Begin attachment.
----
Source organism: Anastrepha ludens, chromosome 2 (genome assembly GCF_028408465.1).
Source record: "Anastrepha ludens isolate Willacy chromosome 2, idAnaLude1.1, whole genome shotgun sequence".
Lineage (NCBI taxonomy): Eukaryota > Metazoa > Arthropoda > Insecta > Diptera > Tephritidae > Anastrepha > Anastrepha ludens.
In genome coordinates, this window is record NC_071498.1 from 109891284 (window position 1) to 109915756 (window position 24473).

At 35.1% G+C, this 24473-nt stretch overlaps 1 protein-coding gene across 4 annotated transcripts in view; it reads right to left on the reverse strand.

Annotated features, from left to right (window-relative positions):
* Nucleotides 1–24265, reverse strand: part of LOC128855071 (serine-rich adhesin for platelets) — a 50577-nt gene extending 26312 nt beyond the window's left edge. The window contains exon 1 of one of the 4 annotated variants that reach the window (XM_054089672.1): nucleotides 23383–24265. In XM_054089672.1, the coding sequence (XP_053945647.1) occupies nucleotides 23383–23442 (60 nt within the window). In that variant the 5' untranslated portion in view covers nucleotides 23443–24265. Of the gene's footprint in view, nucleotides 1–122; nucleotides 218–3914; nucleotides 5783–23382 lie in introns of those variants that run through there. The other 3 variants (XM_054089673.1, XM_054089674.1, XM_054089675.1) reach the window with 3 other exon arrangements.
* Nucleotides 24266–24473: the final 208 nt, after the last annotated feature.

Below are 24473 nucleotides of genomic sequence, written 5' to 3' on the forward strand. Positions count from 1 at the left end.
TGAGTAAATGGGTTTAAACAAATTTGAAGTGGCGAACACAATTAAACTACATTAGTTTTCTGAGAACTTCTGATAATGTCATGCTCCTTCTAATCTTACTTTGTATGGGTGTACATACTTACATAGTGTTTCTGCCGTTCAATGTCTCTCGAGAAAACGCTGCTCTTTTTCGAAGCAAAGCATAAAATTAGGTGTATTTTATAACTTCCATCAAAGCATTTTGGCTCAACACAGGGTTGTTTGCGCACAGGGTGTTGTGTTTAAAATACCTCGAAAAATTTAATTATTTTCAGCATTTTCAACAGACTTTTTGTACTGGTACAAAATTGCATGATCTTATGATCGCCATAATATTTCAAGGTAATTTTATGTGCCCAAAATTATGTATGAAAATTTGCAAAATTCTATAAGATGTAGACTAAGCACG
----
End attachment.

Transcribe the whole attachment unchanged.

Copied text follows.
Source organism: Anastrepha ludens, chromosome 2 (genome assembly GCF_028408465.1).
Source record: "Anastrepha ludens isolate Willacy chromosome 2, idAnaLude1.1, whole genome shotgun sequence".
Lineage (NCBI taxonomy): Eukaryota > Metazoa > Arthropoda > Insecta > Diptera > Tephritidae > Anastrepha > Anastrepha ludens.
In genome coordinates, this window is record NC_071498.1 from 109891284 (window position 1) to 109915756 (window position 24473).

At 35.1% G+C, this 24473-nt stretch overlaps 1 protein-coding gene across 4 annotated transcripts in view; it reads right to left on the reverse strand.

Annotated features, from left to right (window-relative positions):
* Nucleotides 1–24265, reverse strand: part of LOC128855071 (serine-rich adhesin for platelets) — a 50577-nt gene extending 26312 nt beyond the window's left edge. The window contains exon 1 of one of the 4 annotated variants that reach the window (XM_054089672.1): nucleotides 23383–24265. In XM_054089672.1, the coding sequence (XP_053945647.1) occupies nucleotides 23383–23442 (60 nt within the window). In that variant the 5' untranslated portion in view covers nucleotides 23443–24265. Of the gene's footprint in view, nucleotides 1–122; nucleotides 218–3914; nucleotides 5783–23382 lie in introns of those variants that run through there. The other 3 variants (XM_054089673.1, XM_054089674.1, XM_054089675.1) reach the window with 3 other exon arrangements.
* Nucleotides 24266–24473: the final 208 nt, after the last annotated feature.

Below are 24473 nucleotides of genomic sequence, written 5' to 3' on the forward strand. Positions count from 1 at the left end.
TGAGTAAATGGGTTTAAACAAATTTGAAGTGGCGAACACAATTAAACTACATTAGTTTTCTGAGAACTTCTGATAATGTCATGCTCCTTCTAATCTTACTTTGTATGGGTGTACATACTTACATAGTGTTTCTGCCGTTCAATGTCTCTCGAGAAAACGCTGCTCTTTTTCGAAGCAAAGCATAAAATTAGGTGTATTTTATAACTTCCATCAAAGCATTTTGGCTCAACACAGGGTTGTTTGCGCACAGGGTGTTGTGTTTAAAATACCTCGAAAAATTTAATTATTTTCAGCATTTTCAACAGACTTTTTGTACTGGTACAAAATTGCATGATCTTATGATCGCCATAATATTTCAAGGTAATTTTATGTGCCCAAAATTATGTATGAAAATTTGCAAAATTCTATAAGATGTAGACTAAGCACG